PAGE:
Tsunami disaster: Potowa Center helps the victims
Repercussions from the biggest natural disaster in the history of Indonesia continue. Aceh, located 150 km south of the epicenter of the earthquake, was the hardest hit by the December 26 earthquake and tsunami; these took the lives of over 170,000 people and left more than 500,000 people, a tenth of its population, homeless. Many of the victims are poor fishermen and their families in small seashore fishing villages.
The scale of devastation caused by the tidal wave goes far beyond our imagination. Banda Aceh, the capital city and economic center of Aceh Province, was reduced to rubble within a matter of minutes by the 60-foot tidal wave. The local government collapsed, the infrastructure was completely destroyed, and its economy utterly paralyzed. Indonesia lacks the system and resources for handling emergencies of such magnitude.
The world has come together to give help to Asia’s tsunami-stricken areas. The Indonesian population at large is extremely grateful for the massive outpouring of sympathy, the generous donations and the humanitarian work rendered by individuals and governments from around the globe. But one of the dire needs that have to be met quickly is the shortage of doctors, especially orthopedic surgeons, since many of the survivors have suffered broken bones that are largely left untreated and, in many cases, eventually must be amputated. There are also frequent cases of patients who have their lungs filled with seawater that can’t be removed due to lack of medical facilities. Most of the temporary shelters are packed with too many people, and the supply of medicines is terribly inadequate.
Many fear that several months after the outburst of generous donations, “donor fatigue” will set in. A more sustainable and long-term relief effort will certainly be required, for a period of one to two years at the very least.
Members of FPMT’s Potawa Center in Jakarta Barat first visited refugee camps in Medan-North Sumatra shortly after the tsunami hit. Four members joined in the voluntary aid efforts organized by Majelis Buddhayana Indonesia (MBI), one of Indonesia’s largest Buddhist organizations. They noted the need to help with the refugees’ mental health. So in collaboration with MBI, a team of eight volunteers, including professional psychologists, went for the second field visit.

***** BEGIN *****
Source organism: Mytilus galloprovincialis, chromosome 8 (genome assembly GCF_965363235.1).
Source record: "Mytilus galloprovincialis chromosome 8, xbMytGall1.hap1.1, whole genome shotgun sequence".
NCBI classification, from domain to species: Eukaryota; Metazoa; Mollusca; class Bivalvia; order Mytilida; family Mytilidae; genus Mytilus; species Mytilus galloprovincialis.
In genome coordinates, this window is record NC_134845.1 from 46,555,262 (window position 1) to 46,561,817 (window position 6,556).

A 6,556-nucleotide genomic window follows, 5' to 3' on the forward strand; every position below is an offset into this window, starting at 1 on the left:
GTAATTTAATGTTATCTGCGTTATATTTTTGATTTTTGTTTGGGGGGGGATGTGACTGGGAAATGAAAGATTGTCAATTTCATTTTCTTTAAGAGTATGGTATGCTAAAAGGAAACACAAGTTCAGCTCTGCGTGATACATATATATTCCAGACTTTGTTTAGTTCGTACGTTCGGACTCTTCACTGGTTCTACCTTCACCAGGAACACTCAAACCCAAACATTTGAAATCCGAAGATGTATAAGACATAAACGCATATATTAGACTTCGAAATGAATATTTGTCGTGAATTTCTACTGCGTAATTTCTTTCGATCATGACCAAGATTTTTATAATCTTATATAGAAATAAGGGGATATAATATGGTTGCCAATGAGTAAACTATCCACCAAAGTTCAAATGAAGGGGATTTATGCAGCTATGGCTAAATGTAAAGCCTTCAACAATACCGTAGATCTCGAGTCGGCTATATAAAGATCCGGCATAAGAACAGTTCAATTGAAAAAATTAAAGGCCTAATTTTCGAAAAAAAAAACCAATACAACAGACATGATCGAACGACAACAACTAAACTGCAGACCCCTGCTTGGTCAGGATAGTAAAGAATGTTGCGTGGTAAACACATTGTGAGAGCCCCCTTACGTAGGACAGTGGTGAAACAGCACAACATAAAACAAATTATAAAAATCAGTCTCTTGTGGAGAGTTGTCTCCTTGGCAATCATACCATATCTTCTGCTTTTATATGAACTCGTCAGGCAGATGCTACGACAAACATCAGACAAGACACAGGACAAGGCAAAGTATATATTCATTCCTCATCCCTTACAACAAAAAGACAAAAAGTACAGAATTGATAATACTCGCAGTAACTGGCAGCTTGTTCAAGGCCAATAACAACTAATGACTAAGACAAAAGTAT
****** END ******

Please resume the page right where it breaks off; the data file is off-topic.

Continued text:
We conducted a four-day preliminary assessment of refugees’ mental health as well as counseling sessions and a crash course in counseling for local volunteers, a few of whom are teachers of the refugee children.
The team met with the refugees in person to get an insight into the situation. We are only able to cover a fraction of the people in need, hundreds if not thousands are still left untouched because of the lack of manpower and time constraints.
The few refugees that we interviewed are generally all right in that they still have hope to live on, but for some, especially children, there is reason for concern. When asked to draw a picture, one child drew scenery with the sun crossed out. Others drew the sea in which appeared a ghostly being. These children, if left untreated, will experience considerable emotional difficulties in the future.
Potowa Center is implementing a long-term fundraising program to be able to offer help in the form of counseling to meet the psychological and spiritual needs of refugees, who are suffering from various traumatic disorders and depression resulting from loss of family and everything they ever relied on for their livelihood. Potowa Center is developing a program to provide regular counseling by sending psychologists on a rotating basis, as well as conducting courses on basic counseling for aid workers and volunteers.
Very importantly, people will also be assigned to share the Buddhadharma to plant seeds and help others to eventually change their lives.
Most of the current aid covers the refugees’ obvious physical needs, but providing psychological and religious/spiritual counseling was clearly identified to be of utmost importance for them to regain their mental health to help them to reclaim their lives. MBI, on the other hand, intends to focus on providing school tuition sponsorships, shelter, employment, and medical care for the refugees.
We at Potowa Center are also doing Medicine Buddha pujas and the practice of animal liberation, as recommended by Lama Zopa Rinpoche.
Appreciation also goes to Potawa volunteers, Witarsa, Hendwi Wijaya, Naomi Sutikno, Lisa, Fenny, Melly, Shanti and Liana.